With $500M-plus, a buy­out and two new bil­lion-dol­lar pacts, up­start Vir is ready to roll on in­fec­tious dis­eases

George Scan­gos has been busy since leav­ing Bio­gen’s helm and jump­ing to the start­up Vir Biotech­nol­o­gy in San Fran­cis­co. Now it’s time for the com­ing out par­ty, which in­volves de­vel­op­ment al­liances with two of the biotechs back at his for­mer base in Cam­bridge, MA. And ac­cord­ing to Scan­gos, Vir is still just get­ting start­ed in build­ing a whole new com­pa­ny.

To­day Scan­gos un­veiled a biotech buy­out, two bil­lion-dol­lar drug de­vel­op­ment deals to build the pipeline, more than $500 mil­lion in fi­nanc­ing from some high-rolling tech gam­blers and four aca­d­e­m­ic part­ner­ships at Vir, which has set out to cre­ate a new pipeline for in­fec­tious dis­ease drug de­vel­op­ment.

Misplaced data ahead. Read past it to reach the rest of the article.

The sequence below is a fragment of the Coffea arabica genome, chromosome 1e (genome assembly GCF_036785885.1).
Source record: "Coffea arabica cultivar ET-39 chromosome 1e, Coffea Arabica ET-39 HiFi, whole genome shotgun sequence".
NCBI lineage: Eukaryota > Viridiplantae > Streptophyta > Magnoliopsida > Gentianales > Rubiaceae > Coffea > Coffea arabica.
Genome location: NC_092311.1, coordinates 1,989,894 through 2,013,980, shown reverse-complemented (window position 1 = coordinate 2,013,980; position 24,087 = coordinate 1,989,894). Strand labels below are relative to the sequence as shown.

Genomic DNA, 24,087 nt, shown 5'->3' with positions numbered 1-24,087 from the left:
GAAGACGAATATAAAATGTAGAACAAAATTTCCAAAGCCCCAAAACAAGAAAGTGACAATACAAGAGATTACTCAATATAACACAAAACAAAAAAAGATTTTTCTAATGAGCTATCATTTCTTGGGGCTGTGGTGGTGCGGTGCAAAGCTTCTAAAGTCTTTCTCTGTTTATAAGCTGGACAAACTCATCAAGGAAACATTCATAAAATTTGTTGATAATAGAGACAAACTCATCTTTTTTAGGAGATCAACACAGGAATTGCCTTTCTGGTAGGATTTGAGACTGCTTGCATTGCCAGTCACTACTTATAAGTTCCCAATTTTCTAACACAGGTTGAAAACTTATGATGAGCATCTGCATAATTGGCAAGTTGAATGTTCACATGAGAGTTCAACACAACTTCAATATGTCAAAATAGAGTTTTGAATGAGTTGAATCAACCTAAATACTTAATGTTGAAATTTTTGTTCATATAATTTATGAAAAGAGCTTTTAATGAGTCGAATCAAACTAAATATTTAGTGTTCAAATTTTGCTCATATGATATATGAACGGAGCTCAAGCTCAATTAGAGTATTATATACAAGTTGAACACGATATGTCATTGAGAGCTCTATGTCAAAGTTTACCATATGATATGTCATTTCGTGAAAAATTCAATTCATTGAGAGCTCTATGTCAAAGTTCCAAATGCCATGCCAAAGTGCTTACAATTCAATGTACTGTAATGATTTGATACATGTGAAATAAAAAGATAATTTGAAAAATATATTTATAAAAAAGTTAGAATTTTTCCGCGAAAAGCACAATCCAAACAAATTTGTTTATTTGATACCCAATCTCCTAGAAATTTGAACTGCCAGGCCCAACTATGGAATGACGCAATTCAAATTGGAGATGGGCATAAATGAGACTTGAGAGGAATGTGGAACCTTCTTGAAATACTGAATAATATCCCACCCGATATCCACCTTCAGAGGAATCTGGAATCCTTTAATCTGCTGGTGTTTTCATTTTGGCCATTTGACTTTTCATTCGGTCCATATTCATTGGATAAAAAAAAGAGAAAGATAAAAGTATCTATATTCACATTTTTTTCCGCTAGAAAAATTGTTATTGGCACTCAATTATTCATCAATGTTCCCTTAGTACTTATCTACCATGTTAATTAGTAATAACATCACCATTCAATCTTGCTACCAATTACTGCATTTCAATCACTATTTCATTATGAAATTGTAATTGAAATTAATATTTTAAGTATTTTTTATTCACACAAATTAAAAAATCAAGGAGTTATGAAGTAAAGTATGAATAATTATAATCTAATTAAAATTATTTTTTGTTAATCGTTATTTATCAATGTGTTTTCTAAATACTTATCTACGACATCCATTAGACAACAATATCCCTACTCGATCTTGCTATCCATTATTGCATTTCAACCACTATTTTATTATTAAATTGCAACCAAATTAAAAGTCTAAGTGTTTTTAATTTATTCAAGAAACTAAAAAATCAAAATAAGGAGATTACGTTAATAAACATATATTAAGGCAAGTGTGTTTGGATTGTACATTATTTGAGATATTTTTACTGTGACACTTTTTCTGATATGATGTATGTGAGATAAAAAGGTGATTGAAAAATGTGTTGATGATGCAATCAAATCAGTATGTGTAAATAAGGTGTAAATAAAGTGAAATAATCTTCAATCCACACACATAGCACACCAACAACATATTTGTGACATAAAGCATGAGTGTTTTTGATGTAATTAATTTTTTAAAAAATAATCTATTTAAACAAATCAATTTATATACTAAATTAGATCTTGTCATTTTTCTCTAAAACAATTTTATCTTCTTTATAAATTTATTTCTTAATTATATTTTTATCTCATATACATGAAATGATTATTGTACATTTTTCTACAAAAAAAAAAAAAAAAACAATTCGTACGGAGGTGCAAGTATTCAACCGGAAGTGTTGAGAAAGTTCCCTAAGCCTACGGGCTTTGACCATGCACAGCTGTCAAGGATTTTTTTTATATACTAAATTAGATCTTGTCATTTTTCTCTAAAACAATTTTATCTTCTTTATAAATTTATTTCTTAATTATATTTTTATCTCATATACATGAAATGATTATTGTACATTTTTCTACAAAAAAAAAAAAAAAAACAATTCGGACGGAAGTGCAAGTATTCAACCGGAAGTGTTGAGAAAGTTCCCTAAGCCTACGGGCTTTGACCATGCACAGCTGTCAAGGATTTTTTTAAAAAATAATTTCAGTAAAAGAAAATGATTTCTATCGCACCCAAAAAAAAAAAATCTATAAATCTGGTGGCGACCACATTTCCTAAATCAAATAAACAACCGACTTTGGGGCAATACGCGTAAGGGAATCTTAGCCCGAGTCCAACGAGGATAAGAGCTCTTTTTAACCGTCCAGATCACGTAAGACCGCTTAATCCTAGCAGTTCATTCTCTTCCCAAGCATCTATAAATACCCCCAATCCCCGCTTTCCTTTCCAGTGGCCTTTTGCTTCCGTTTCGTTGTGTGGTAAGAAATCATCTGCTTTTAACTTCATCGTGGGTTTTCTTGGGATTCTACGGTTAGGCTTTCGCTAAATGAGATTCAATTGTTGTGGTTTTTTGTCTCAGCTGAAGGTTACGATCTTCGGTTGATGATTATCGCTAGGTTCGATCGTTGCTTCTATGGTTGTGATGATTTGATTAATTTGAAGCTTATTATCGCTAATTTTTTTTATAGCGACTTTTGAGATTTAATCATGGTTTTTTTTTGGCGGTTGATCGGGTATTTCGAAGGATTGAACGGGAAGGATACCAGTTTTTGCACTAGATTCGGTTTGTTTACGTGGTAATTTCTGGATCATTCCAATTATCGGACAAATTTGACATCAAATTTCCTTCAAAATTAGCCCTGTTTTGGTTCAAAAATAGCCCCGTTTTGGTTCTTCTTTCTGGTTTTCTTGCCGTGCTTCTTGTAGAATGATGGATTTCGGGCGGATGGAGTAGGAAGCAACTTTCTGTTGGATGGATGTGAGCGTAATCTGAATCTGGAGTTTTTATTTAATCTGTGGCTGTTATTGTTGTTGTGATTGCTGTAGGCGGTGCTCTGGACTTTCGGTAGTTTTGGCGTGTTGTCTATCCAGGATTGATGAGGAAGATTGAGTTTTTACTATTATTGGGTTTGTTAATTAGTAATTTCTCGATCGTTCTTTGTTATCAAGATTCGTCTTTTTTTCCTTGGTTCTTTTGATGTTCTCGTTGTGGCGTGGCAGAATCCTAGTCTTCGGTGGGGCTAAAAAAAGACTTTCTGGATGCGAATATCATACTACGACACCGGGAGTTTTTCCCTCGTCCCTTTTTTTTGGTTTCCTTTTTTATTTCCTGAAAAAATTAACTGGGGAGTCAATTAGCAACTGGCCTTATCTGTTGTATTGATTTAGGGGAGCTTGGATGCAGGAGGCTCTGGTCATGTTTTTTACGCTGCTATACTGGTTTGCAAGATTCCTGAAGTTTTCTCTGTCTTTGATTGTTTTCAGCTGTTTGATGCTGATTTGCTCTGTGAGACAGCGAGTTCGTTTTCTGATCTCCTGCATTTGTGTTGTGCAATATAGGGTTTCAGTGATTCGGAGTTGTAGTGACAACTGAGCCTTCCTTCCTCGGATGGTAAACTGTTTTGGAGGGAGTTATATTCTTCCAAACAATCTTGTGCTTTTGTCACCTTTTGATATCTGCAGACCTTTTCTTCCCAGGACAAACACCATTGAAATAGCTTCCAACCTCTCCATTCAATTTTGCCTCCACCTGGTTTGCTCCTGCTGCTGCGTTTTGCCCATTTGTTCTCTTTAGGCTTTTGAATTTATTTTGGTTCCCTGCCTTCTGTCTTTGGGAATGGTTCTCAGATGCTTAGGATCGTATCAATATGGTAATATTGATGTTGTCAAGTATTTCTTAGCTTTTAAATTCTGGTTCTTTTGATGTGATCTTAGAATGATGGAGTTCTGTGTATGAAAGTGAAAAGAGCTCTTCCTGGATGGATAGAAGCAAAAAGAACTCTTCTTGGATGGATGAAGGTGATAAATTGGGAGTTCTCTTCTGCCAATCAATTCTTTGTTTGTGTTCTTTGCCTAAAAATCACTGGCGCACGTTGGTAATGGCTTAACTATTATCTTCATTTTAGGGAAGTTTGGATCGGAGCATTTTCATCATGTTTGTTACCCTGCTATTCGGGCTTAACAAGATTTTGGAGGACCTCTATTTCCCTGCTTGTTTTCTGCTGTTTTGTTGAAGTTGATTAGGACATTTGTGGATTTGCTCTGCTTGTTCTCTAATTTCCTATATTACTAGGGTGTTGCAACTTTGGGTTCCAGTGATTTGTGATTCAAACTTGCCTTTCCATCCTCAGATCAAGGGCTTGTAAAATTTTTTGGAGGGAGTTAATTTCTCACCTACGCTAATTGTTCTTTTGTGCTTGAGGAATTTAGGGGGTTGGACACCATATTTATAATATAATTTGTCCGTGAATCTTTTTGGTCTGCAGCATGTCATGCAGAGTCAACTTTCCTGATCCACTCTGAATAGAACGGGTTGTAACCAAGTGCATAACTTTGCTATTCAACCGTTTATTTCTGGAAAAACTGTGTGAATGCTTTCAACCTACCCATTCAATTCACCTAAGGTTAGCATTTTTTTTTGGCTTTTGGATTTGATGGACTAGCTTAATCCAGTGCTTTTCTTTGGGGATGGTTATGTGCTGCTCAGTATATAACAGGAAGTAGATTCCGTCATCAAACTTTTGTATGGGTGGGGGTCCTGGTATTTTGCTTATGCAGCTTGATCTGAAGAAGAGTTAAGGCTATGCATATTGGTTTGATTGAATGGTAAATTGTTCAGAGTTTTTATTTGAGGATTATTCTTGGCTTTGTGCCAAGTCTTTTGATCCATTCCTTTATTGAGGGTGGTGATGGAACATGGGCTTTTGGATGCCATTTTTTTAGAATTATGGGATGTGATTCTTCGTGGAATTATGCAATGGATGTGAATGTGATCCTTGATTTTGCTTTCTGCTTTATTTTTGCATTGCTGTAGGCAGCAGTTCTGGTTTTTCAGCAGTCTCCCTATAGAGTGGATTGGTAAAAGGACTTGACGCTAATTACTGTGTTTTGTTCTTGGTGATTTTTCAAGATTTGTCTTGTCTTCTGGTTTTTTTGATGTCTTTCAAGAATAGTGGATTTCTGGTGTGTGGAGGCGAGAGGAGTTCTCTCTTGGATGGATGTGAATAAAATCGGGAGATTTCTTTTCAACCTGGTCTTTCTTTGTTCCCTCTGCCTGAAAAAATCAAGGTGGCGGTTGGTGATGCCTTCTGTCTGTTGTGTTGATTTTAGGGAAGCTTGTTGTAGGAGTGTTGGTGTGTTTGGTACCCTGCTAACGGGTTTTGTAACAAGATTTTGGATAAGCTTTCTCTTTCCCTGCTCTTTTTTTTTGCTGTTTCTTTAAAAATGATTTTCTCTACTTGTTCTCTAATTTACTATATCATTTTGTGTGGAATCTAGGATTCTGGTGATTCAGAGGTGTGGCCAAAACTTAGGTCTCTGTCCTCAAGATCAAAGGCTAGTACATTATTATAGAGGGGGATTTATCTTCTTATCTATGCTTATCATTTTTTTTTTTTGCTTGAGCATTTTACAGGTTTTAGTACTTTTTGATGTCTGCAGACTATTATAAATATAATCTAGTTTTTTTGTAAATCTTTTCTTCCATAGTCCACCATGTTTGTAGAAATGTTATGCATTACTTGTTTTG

Let’s kick this off with the part­ner­ships.

Robert Nelsen, Arch Ven­tures

Al­nyam gets it start­ed with a pact cov­er­ing RNAi drugs for in­fec­tious dis­eases, with Vir bag­ging de­vel­op­ment rights for a next-gen he­pati­tis B drug along with rights to four oth­er pro­grams that go in­to the pack­age. Sig­nif­i­cant­ly, Al­ny­lam si­mul­ta­ne­ous­ly said it’s ax­ing its orig­i­nal ear­ly-stage hep B pro­gram for ALN-HBV and re­plac­ing it with an amped up suc­ces­sor dubbed ALN-HBV02.